XP End Of Life and the Small Nonprofit Sector

This week I thought I’d put on my nerd cap and write about something techy.  Most recently, I’ve been working primarily with nonprofit organizations and I’ve noticed that, in an effort to keep costs low, many tend to neglect their electronic components.  They throw caution to the wind by opting to not purchase back up batteries or upgrade outdated software/hardware in favor of spending money in other areas.  Please don’t mistake this as an indication that funds are being applied in any frivolous manner…they’re usually going to cover employee expenses or to fund some other aspect of operation that is necessary but not grant-eligible (I’ll have to write a separate post about this issue another day!).  Add to those limited funds a general lack of knowledge about all things tech and you have potential for a major disaster.

Most of the nonprofits  I’ve been in contact with are using computers that are at least 3 years old and usually are closer to 5 years old.  They’re almost exclusively using Windows XP as their operating system.  For years, this has kept their staff happy (everyone is familiar with it so they’re comfortable in that environment) and operations have been plugging right along.  Everything has been just fine.  Unfortunately, that is all about to change as of April 18, 2014 – the day Windows XP reaches its end of life.

You may be thinking, “end of…what?”  It’s true though.  As of April 18, 2014 there will be no more patches, no more upgrades, no more support for the Windows XP operating system.  I’ll give you a moment to celebrate the thought of never seeing that annoying little “Updates have been installed. Please restart your computer.” popup window.

All done?  Good.  Now, this is what it really means.  Hacker free for all.  If you’re still using Windows XP after April 18 and you connect to the internet at all, you are putting everything on your computer and your network at a level of risk much higher than you might think.  Anything your computer has access to becomes transparent to anyone who might be mining for information.  Think about what’s on your hard drive.  Think about what’s on your network (other computers, your ipod, your external hard drive…all of it).  I’ll bet there is at least one thing that has your social security number or birthday on it.  Maybe something that gives an indication of your kid’s personal information (a scan of their social security card…file names that give away their birthday)?

But I digress…I’m really trying to warn those unsuspecting individuals who operate nonprofit organizations.  Those of you in that audience, think about what’s on your server or main computer or the computer you work on.  How much data would you loose if your operating environment became unstable and crashed thanks to some add-in your browser installed in the background without your even knowing about it?  How many grants would you loose track of?  How many applications, reports, pay requests, photos, etc. would you loose that you might need to substantiate your progress or apply for new funding?  How much would it cost to start over? How many hours of staff time would be or have you already lost dealing with slow, uncooperative computers? Add it up & petition your board to allow replacement of all XP computers. I’ll bet it will be less expensive to replace them than clean up or stall.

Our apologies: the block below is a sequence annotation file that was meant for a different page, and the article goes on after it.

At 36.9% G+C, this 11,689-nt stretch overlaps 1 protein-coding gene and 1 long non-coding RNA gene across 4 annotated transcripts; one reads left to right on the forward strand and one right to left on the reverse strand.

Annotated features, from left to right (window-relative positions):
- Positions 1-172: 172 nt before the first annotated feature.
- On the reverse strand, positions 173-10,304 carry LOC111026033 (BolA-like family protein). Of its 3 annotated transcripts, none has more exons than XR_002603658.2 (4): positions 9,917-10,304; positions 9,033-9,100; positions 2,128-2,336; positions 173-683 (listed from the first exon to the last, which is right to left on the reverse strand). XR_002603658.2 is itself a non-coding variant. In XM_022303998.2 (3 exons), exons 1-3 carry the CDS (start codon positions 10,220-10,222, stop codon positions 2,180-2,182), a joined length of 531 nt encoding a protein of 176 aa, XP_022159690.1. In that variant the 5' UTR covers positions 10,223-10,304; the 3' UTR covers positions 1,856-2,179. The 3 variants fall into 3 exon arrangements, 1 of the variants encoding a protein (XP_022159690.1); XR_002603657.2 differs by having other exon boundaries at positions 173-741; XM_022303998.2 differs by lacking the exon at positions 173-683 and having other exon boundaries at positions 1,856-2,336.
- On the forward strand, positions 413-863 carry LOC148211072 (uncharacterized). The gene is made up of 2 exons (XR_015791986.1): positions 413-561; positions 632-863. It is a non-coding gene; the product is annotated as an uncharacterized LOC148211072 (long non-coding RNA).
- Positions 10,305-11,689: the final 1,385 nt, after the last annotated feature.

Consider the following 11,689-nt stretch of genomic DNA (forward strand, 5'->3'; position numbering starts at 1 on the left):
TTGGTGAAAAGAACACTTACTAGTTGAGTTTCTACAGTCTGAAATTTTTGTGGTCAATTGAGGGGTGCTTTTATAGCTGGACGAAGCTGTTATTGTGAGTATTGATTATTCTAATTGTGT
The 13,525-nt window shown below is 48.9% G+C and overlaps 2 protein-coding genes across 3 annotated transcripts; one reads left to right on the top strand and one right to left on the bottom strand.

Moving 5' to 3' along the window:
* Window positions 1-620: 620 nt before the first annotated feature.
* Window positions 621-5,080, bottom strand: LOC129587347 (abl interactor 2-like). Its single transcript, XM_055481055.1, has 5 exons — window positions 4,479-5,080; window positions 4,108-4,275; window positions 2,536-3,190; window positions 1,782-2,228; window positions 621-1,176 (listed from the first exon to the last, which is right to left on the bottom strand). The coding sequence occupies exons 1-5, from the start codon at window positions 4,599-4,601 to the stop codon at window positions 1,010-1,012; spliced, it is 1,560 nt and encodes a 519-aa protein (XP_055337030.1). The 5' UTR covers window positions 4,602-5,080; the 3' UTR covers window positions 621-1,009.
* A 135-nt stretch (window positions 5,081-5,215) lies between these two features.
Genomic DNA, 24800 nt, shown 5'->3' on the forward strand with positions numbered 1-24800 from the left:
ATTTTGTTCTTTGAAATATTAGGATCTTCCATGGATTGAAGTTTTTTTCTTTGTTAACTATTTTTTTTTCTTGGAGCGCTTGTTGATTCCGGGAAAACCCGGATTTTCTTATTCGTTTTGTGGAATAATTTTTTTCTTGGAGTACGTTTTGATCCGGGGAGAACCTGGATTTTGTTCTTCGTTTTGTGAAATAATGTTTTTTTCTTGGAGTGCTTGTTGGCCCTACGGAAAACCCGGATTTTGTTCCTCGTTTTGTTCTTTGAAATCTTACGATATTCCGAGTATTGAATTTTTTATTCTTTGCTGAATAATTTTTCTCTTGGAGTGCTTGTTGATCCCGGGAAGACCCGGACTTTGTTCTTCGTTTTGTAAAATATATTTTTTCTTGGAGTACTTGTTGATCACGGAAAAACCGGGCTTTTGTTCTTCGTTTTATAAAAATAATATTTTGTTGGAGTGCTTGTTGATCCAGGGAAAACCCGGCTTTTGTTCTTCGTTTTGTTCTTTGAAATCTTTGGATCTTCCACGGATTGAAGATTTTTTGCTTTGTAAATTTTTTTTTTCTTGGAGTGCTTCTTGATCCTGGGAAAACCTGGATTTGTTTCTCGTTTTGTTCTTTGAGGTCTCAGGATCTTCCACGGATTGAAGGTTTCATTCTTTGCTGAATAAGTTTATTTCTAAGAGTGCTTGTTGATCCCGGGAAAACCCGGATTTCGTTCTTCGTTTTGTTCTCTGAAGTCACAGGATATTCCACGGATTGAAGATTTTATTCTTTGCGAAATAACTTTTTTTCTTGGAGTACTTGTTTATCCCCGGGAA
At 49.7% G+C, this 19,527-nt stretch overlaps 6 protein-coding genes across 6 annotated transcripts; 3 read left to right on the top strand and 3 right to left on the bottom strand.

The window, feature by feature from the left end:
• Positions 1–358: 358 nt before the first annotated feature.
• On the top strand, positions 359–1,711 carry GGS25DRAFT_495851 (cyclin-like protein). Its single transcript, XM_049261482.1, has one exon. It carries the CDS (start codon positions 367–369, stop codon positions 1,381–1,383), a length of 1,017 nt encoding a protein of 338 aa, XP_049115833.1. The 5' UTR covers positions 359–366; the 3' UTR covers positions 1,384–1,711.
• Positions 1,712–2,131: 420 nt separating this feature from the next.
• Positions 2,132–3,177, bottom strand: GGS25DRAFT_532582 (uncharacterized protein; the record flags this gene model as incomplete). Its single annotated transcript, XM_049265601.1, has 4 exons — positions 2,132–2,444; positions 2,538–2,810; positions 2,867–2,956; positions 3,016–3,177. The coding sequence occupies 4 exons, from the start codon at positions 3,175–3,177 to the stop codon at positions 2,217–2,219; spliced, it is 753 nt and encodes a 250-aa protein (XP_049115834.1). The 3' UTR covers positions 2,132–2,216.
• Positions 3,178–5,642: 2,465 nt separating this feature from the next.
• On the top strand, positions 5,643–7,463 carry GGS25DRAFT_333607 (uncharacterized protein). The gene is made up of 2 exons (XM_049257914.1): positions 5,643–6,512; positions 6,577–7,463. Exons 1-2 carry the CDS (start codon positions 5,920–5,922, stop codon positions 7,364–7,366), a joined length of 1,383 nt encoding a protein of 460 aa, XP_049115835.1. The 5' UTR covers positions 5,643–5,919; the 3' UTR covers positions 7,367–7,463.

Another bit of information to consider is, if you receive federal or state funding, you may be required by law to ensure your computer environment is secure. Check out this article from my friends at PRR computers for more information on that topic (check out their XP tagged posts for more on End of Life too).

I know it’s expensive. I know money is tight, but please, please, please, try to upgrade for the sake of your cause. You’ll save time and money in the long run. Those two things are what we always need more of, right, so why keep wasting them?

Tips:
Don’t jump right to Windows 8. Chances are the peripheral equipment (printer, scanner, etc.) you’re using will not have a driver to support Windows 8. There’s a better chance that Windows 7 will be more compatible. Now, if you find a sponsor or grant to replace everything, go for it, but only after you’ve visited a store to take Windows 8 on a test drive. Navigation may be difficult for you and/or your staff. It’s designed to act more like a smart phone or tablet…much different from what you’re used to dealing with using XP.
Make sure there’s a Windows 7 driver for the peripherals you use before you upgrade. Knowledge is power. Plus, you may be able to work out a deal if you purchase everything at once. Now would be a good time to get those battery backup units you’ve been avoiding too. They’re not as expensive as you think.
Check out Tech Soup for the software you’ll likely need to replace. You can find some really sweet deals here if you’re a nonprofit. You’ll likely need to replace your Office suite & accounting software as well as any specialized member management software. Microsoft offers a special nonprofit discount on their cloud-based Office365.

I hope this helps you gather information to present to your board of directors and/or sponsors. Find a way do do this. It’s important.

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